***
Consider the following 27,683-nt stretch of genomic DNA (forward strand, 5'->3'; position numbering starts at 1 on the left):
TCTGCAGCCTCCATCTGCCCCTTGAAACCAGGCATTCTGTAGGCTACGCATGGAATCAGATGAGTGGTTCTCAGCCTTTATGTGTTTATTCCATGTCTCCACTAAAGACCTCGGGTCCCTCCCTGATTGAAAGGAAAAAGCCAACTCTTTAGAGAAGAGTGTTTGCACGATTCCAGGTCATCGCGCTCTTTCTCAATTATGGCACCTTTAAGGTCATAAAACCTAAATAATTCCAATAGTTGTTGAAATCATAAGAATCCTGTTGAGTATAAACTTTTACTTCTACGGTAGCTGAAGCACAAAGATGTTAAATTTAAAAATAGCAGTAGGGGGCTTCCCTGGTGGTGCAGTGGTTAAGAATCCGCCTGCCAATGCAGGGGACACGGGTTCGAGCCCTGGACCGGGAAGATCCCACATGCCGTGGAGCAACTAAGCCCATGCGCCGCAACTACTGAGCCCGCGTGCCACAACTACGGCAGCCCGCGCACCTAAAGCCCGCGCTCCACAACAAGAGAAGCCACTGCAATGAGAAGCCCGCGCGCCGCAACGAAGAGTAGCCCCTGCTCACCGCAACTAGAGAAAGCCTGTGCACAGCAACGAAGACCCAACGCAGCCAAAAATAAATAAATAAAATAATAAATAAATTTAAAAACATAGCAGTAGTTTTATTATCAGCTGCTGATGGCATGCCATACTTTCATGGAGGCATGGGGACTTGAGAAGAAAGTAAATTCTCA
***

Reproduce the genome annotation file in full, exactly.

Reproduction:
Consider the following 27,683-nt stretch of genomic DNA (forward strand, 5'->3'; position numbering starts at 1 on the left):
TCTGCAGCCTCCATCTGCCCCTTGAAACCAGGCATTCTGTAGGCTACGCATGGAATCAGATGAGTGGTTCTCAGCCTTTATGTGTTTATTCCATGTCTCCACTAAAGACCTCGGGTCCCTCCCTGATTGAAAGGAAAAAGCCAACTCTTTAGAGAAGAGTGTTTGCACGATTCCAGGTCATCGCGCTCTTTCTCAATTATGGCACCTTTAAGGTCATAAAACCTAAATAATTCCAATAGTTGTTGAAATCATAAGAATCCTGTTGAGTATAAACTTTTACTTCTACGGTAGCTGAAGCACAAAGATGTTAAATTTAAAAATAGCAGTAGGGGGCTTCCCTGGTGGTGCAGTGGTTAAGAATCCGCCTGCCAATGCAGGGGACACGGGTTCGAGCCCTGGACCGGGAAGATCCCACATGCCGTGGAGCAACTAAGCCCATGCGCCGCAACTACTGAGCCCGCGTGCCACAACTACGGCAGCCCGCGCACCTAAAGCCCGCGCTCCACAACAAGAGAAGCCACTGCAATGAGAAGCCCGCGCGCCGCAACGAAGAGTAGCCCCTGCTCACCGCAACTAGAGAAAGCCTGTGCACAGCAACGAAGACCCAACGCAGCCAAAAATAAATAAATAAAATAATAAATAAATTTAAAAACATAGCAGTAGTTTTATTATCAGCTGCTGATGGCATGCCATACTTTCATGGAGGCATGGGGACTTGAGAAGAAAGTAAATTCTCA